Laurentian’s Bharti School of Engineering makes its mark – by Norm Tollinsky (Sudbury Mining Solutions Journal – May 2015)

Skyrocketing enrollment, national awards contribute to Bharti School’s stature as academic powerhouse.

It’s easy enough to illustrate the amazing growth of Laurentian University’s Bharti School of Engineering with a recitation of its skyrocketing enrollment numbers, but nothing speaks to the school’s stature as an academic powerhouse as eloquently as the awards its junior and senior teams took home from the 2015 Canadian Engineering Competition in March.

When the junior team won top honours at the Ontario Engineering Competition in February and the senior team came in second, both qualified to represent Ontario at the national competition at Memorial University in St. John’s.

“It was the first time that a university sent two teams to the competition and both won first prize,” said Bharti School director Dr. Ramesh Subramanian.

“It’s amazing how far we’ve come. We just had our iron ring ceremony and we had close to 90 students graduating. Less than 10 years ago, we had fewer than 15.”

The school has seen enrollment increases of 25 to 30 per cent in each of the last four years and currently has a total of close to 700 students – 625 at the undergraduate level, and between 50 and 55 Masters and PhD students.

“In 2005, we had 100 students in the entire school,” said Subramanian.

There are 25 faculty members, including seven in mechanical, seven in chemical, eight or nine in mining and a couple in civil.

Mining profs are the most difficult to recruit because there aren’t very many PhDs coming out of Canada, said Subramanian.

Pay scales in industry are so good for mining engineers that most students forgo graduate degrees and embark on a career in industry at the earliest opportunity, forcing mining schools to recruit overseas.

The Mining and Mechanical Engineering programs each have approximately 250 students with Chemical Engineering accounting for another 125 to 150. Mechanical Engineering was a two-year program for many years, but was expanded to four years beginning in 2009. There’s also a two-year Civil Engineering program the University hopes to build on.

The school’s growing stature is attributable in part to the generosity of Stan Bharti, chairman and CEO of merchant banker Forbes & Manhattan, and Ned Goodman, CEO of Toronto-based Dundee Corporation.

Bharti, who moved to Sudbury to join Falconbridge in 1978 and called the city home until 1995, gave the school a $10 million endowment in November 2011 to fund scholarships, field trips, faculty recruitment and improvements to classooms and labs. The following year, Laurentian named its School of Mines in honour of Goodman, a Canadian Mining Hall of Fame inductee and industry power broker, in recognition of a $20 million endowment to support the development of new courses and programs, enhance the learning environment, fund scholarships and assist with student recruitment.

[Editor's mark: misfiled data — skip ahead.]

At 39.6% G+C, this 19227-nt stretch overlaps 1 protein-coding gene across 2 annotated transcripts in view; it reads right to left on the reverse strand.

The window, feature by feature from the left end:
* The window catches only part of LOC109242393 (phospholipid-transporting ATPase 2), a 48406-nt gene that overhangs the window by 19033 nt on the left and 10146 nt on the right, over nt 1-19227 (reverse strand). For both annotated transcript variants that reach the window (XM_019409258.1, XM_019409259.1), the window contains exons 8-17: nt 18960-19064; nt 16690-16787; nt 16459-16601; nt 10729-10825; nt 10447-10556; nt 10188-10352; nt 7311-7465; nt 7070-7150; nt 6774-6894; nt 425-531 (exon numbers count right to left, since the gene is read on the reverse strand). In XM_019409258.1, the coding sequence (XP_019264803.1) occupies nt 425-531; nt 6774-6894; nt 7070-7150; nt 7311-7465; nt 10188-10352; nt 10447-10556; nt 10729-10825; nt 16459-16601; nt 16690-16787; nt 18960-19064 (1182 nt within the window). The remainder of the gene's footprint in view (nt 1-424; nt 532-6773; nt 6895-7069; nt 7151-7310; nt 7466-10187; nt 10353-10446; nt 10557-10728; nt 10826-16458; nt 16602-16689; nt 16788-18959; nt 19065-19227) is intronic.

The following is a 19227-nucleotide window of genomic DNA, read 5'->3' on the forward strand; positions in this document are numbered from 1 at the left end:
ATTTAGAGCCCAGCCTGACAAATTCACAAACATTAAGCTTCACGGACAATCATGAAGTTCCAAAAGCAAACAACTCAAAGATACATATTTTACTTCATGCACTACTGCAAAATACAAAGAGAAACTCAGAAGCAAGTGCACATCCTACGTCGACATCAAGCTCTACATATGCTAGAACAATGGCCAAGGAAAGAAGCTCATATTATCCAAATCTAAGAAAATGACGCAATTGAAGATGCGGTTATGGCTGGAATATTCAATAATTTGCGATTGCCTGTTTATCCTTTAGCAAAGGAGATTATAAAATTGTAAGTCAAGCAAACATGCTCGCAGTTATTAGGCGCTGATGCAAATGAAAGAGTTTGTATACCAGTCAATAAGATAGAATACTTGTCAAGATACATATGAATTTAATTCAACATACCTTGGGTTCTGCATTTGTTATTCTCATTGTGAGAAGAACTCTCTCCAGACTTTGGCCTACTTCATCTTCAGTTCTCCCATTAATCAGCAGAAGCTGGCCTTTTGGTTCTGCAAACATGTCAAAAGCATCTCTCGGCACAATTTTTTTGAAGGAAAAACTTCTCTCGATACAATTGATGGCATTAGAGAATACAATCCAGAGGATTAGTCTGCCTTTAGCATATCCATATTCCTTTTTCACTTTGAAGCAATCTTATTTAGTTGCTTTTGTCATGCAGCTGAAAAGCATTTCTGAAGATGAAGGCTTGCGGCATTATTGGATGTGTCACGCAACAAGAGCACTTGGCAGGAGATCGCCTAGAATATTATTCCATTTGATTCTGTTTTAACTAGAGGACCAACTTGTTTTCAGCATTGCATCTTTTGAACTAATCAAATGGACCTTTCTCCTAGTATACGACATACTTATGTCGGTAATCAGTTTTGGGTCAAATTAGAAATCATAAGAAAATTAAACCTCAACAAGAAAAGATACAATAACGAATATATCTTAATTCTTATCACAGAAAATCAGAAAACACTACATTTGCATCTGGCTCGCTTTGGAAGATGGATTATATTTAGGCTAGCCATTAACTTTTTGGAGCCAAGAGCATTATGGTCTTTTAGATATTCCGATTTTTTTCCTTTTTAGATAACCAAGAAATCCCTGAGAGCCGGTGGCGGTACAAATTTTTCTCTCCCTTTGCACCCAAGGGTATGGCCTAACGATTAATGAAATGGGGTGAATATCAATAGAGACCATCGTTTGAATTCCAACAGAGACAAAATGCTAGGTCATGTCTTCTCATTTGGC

“It will take until 2021 to see the full impact of the these endowments, but we’re already seeing a difference because anytime there’s a brand name associated with a school, people start to take it seriously. In the three and a half years since November 2011, the school’s reputation has reached new heights,” said Subramanian.

“In mining engineering, we’re definitely in the top two or three of the nine or 10 mining schools in

Other more established and well-endowed schools like the University of Toronto and Queen’s University have been around a lot longer and the grade average of students entering their programs may be higher, but the real test of a program is what the students learn and how they perform during their time in school, he said.

“Our students have won the Canadian University Mining Games more times than any other school – eight times since 1994.”

The Goodman School of Mines immerses students in Canada’s premier mining camp, which boasts 14 active mines in a 50-kilometre radius, not to mention several research institutions and the country’s largest cluster of mining supply and service companies.

“Where else in the world can you find that?” asked Subramanian.

Future plans include an expansion of the current two-year Civil Engineering program, but with so many more students to accommodate, the school’s Fraser Building has run out of space.

“The Board of Governors passed a motion in October for a new research, innovation and engineering building on campus, but how long that’s going to take is anyone’s guess,” said Subramanian.

A new home for the School of Engineering would require a fundraising campaign of between $75 and
$100 million.

A chemical engineer with a PhD from the University of New Brunswick, Subramanian joined Lauerntian in 2002 at a time when enrollment was down and there was talk about shutting down the school.

“Now,” he said, “we’re one of the most successful programs on

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